Pakistan is the world’s largest exporter of groundwater through its grains export. India is the third largest. Going by per capita availability, Pakistan is almost a water-starved country. The parts of India from which most grains are exported are seriously water-scarce.
In 2010, Pakistan exported grains that had cost 7.3 cubic km of groundwater to grow. India exported grains that cost it three cubic km to grow. India is also the world’s largest extractor of groundwater. In 2010, 75 cubic km of groundwater were extracted in India.
The trifecta of groundwater depletion for water-intensive crops, grain exports and the use of electricity for mining groundwater add up to a perfect recipe for disaster. Climate change impacts are worsening the situation.
The recent report that the new government in (Indian) Punjab has sought New Delhi’s permission to sell excess electricity to Islamabad has been welcomed in power-starved Pakistan. But this electricity will do much more than keep Pakistanis cool during the torrid summer. It will accelerate groundwater pumping in India. Not just precious groundwater, India and Pakistan are also effectively exporting energy when they export grains.
Surface water and soil moisture also play big roles in agriculture. Many countries save this water by importing grains. For those who do not, such thoughtless export of groundwater should be the biggest worry, because the timescales for recharging groundwater are significantly longer than those for surface water and soil moisture.
The sobering numbers on groundwater depletion and international food trade have been reported in the journal Nature by Carole Dalin and colleagues. About 11% of all groundwater depletion over the planet is involved in international food trade. Over two-thirds of that depletion is by Pakistan, the US and India.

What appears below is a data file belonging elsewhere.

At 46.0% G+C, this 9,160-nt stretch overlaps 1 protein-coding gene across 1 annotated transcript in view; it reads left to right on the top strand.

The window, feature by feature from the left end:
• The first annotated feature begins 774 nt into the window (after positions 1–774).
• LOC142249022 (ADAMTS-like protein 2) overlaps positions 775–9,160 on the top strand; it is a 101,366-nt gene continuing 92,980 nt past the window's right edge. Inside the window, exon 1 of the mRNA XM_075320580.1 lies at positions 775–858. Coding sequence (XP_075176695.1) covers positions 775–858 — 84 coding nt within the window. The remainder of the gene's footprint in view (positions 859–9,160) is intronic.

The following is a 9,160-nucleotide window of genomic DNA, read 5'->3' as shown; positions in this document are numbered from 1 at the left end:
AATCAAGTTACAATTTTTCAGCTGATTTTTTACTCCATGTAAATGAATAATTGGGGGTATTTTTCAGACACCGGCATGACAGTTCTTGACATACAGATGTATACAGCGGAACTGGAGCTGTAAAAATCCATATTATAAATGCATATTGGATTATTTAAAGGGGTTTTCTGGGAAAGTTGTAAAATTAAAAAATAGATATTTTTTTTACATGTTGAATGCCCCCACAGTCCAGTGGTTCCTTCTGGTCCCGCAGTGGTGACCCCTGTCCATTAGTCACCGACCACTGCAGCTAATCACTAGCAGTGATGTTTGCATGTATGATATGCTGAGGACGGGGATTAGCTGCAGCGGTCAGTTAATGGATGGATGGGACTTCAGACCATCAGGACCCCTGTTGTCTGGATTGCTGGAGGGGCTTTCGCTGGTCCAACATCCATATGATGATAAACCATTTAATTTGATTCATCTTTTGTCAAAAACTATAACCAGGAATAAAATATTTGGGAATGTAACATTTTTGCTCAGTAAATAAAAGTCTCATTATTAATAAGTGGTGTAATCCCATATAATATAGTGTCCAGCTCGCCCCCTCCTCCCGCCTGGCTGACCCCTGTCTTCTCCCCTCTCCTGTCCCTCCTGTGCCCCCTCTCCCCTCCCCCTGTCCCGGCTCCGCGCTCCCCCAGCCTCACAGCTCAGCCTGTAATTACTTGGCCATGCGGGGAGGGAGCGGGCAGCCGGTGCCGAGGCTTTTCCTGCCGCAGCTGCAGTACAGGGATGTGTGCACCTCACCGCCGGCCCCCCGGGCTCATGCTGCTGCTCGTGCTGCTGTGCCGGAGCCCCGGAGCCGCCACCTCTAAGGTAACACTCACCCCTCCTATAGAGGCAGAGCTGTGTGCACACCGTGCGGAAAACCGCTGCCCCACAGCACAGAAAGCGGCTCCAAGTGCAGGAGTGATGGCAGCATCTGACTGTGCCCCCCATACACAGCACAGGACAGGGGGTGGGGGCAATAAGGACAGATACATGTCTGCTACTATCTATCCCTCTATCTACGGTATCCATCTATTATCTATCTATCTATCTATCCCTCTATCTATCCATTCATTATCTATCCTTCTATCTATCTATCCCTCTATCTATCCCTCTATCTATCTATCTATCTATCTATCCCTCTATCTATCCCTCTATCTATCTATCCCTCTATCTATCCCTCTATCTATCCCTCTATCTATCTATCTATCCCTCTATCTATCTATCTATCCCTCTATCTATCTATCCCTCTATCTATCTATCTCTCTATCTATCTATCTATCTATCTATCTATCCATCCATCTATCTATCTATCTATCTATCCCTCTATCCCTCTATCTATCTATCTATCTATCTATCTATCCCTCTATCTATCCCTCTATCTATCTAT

This food-water-energy nexus becomes critical in South Asia. On the one hand, water availability is already more uncertain due to climate change. On the other, there seems to be no accounting for the energy export through agricultural export, though both India and Pakistan are energy deficient countries. Though India has a huge renewable energy development plan, both countries also have major plans to generate energy from coal. That can only worsen the climate change situation.
Other unintended consequences of groundwater depletion include land subsidence and saltwater intrusion in addition to potential loss of soil health.
Global food supply chains are becoming more susceptible to the effects of climate change. According to the Intergovernmental Panel on Climate Change, one effect is a rise in intensity and frequency of storms. The Philippines has faced an increasing number of typhoons in recent years. Whenever one takes place, it affects food packaging around the world, because the Philippines is a supplier of coconut based food packaging material to almost all other countries.
Groundwater depletion in India
In India, wheat accounts for 35% of the total groundwater depletion and rice for about 25%, while fodder, cotton and sugarcane make up the rest. Average groundwater consumption to grow one kilogram of wheat is 812 litres, rice 200 litres (because it is far more dependent on surface water) and maize 72 litres, respectively. In the 2016-17 financial year, India is estimated to have exported 3,00,000 tonnes of wheat, 10.7 million tonnes of rice and 700,000 tonnes of maize.